Feyre was back in Tamlin's arms after the disastrous and painful time under the mountain. Despite the relief of having Tamlin back, there was something troubling Feyre. In the process of saving the cursed immortal boy that she loved, she broke herself beyond repair. In the sequel, we witness a different kind of Feyre - floating and broken. It was life-changing to see her slowly healing from the tragedy and trauma she experienced. What doesn't kill you makes you stronger. This was true in Feyre's case. She came back stronger as High Fae.

I fell in love with the Persophone-esque twist to the story, when Rhysand would whisk Feyre away to the Night Court. I found the Night Court filled with life, brilliance and entertainment, so different from what everyone in the novel imagined it to be: a dark, dire place with torture. Rhysand's court thrived in magic, art and wonders. The sounds and smells, tastes and sights of every corner of Velaris gave me life. The artists' quarters was vibrant. It was the perfect hangout that I would very much like to visit.

Rhysand was the dream boy of every fangirl alive. In A Court of Thorns and Roses, I found more reasons to fall in love with his character. He was such a giving, considerate and sweet character. He gave space when there was only confinement, chance when there was a dead end, and strength when Feyre only had weakness. Rhysand and Feyre's banter was entertaining. There was much to analyze in their conversations. The tension between them was so electrifying that you could feel it on the pages.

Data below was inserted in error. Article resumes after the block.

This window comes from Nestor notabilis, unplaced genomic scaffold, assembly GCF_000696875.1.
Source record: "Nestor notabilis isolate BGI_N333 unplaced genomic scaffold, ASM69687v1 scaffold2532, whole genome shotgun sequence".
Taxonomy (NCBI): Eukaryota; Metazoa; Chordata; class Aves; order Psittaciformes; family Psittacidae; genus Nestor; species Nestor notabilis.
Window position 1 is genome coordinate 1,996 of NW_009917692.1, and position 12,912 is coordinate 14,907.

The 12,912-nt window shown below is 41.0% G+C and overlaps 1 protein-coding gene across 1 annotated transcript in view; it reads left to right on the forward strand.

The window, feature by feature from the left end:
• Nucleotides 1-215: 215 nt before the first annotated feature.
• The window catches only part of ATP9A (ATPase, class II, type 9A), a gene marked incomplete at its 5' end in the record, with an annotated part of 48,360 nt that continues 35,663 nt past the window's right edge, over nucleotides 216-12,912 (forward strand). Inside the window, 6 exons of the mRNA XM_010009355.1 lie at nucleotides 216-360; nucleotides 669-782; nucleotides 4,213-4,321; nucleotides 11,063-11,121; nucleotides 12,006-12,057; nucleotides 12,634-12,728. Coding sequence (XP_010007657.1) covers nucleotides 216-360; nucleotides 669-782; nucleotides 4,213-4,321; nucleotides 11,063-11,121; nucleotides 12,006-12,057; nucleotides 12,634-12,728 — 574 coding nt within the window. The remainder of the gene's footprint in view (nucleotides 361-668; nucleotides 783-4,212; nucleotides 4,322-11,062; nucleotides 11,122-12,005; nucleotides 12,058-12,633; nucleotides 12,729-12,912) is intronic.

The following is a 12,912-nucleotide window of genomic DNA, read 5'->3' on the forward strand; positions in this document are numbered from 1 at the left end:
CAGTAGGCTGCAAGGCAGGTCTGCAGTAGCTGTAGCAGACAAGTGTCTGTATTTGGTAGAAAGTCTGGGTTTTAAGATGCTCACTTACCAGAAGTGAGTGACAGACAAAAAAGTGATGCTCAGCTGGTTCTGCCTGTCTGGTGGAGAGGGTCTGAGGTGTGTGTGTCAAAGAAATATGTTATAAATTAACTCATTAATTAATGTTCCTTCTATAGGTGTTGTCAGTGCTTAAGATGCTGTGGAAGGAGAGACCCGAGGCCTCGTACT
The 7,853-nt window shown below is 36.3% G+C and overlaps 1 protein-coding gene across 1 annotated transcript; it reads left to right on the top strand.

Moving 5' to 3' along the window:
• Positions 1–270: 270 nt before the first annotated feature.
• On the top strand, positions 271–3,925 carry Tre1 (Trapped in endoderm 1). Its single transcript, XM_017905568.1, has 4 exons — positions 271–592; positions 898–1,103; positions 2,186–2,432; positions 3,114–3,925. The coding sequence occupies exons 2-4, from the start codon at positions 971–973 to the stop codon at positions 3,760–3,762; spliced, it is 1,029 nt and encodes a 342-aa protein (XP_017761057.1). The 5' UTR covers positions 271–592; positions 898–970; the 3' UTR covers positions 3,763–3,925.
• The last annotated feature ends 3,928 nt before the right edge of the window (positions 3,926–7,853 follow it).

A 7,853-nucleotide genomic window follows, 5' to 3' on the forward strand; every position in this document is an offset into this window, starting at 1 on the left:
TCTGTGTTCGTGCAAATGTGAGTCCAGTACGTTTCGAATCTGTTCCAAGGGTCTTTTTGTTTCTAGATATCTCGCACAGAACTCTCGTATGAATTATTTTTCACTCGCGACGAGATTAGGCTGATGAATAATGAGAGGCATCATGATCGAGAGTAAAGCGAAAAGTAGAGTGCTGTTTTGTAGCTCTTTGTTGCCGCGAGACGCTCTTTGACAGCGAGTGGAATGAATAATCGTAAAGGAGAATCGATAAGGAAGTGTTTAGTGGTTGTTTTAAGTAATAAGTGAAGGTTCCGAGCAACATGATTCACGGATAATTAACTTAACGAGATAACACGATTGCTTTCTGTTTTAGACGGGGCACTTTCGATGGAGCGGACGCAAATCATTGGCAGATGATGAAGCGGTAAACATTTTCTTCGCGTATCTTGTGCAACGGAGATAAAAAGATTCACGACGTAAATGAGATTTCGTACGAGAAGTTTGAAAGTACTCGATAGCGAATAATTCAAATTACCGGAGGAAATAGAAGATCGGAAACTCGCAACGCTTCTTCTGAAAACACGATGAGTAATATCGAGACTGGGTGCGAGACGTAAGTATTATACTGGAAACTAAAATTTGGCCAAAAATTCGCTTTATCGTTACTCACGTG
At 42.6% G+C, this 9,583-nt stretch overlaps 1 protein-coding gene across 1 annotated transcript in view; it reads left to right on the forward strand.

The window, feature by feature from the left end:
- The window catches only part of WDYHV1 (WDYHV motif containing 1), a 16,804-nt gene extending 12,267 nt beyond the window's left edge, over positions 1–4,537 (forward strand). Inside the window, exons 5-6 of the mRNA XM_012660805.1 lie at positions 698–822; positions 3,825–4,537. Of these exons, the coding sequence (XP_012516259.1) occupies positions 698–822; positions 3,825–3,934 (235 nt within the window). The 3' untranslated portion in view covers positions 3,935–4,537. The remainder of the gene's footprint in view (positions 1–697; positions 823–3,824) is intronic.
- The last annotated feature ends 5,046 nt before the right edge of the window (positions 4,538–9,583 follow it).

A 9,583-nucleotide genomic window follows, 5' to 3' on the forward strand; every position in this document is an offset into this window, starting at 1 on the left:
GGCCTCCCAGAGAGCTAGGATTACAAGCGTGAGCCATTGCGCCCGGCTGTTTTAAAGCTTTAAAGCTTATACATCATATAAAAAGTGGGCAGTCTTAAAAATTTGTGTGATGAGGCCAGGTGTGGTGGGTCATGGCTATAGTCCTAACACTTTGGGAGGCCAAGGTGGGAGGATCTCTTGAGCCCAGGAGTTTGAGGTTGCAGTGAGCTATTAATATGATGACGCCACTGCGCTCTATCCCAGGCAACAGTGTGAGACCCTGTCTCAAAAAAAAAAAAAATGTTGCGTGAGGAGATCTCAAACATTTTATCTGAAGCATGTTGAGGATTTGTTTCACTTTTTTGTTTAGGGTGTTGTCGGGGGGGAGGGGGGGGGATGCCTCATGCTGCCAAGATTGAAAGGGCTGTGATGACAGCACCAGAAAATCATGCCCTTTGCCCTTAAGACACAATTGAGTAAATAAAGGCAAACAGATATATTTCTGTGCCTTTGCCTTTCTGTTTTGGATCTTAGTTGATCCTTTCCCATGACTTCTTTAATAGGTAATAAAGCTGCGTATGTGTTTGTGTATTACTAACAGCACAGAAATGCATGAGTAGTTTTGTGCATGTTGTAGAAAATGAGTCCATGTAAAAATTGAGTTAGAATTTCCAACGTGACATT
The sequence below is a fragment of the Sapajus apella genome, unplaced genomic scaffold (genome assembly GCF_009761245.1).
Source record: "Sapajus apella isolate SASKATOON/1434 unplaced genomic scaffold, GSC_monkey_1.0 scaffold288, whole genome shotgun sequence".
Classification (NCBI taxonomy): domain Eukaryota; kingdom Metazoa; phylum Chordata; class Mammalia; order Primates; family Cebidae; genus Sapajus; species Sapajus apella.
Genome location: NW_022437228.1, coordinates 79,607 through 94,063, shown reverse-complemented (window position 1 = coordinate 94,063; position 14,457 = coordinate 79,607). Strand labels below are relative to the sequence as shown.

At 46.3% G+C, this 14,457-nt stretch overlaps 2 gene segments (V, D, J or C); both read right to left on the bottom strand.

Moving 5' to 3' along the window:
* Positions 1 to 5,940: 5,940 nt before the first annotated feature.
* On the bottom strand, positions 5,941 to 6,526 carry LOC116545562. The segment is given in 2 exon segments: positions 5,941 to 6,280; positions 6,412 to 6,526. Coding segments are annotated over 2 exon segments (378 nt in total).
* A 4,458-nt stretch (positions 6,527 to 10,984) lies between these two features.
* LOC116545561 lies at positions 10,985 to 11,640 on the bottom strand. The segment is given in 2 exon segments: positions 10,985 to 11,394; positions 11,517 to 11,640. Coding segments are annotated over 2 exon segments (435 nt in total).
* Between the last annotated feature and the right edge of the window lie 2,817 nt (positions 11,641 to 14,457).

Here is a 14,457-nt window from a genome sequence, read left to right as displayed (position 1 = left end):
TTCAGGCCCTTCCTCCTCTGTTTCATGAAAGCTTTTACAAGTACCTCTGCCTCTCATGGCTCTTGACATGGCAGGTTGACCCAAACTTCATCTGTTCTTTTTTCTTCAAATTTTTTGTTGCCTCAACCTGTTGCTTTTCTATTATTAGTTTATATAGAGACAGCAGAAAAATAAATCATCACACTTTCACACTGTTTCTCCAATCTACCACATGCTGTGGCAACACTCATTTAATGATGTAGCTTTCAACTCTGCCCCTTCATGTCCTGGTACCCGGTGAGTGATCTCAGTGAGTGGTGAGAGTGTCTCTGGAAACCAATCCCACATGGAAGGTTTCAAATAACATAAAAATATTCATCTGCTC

Rhysand's inner circle is my new favorite team. Azriel and Cassian thoroughly brought on the entertainment and humor. Eventhough Azriel didn't really have that much lines in the book. His actions and gestures spoke volumes for him. I loved his shadowy personality. Cassian and Mor made me laugh several times throughout the story. Amren intrigued me with her old world history and otherworldly vibes. Rhysand and Feyre, together with the inner circle, made the Night Court a worthwhile place to stay in.

The writing was beautiful, woven from one line to another in strategic plotting. I loved reviewing the breadcrumbs that Maas left in A Court of Thorns and Roses, and connecting it to A Court of Mist and Fury. Maas was a master plotter. I loved every bit of the foreshadowing that was involved in the series. I kept reading back and forth. There was a different kind of magic in unraveling the connections between the installments.

A Court of Mist and Fury was the perfect, wild blend of romance, action, adrenaline and humor. It was action-packed, emotionally-charged and humor-injected. I highly recommend this series to all fantasy fans!


5 Cupids = Eternal book love.
I will never, ever, ever forget this book. I highly recommend this!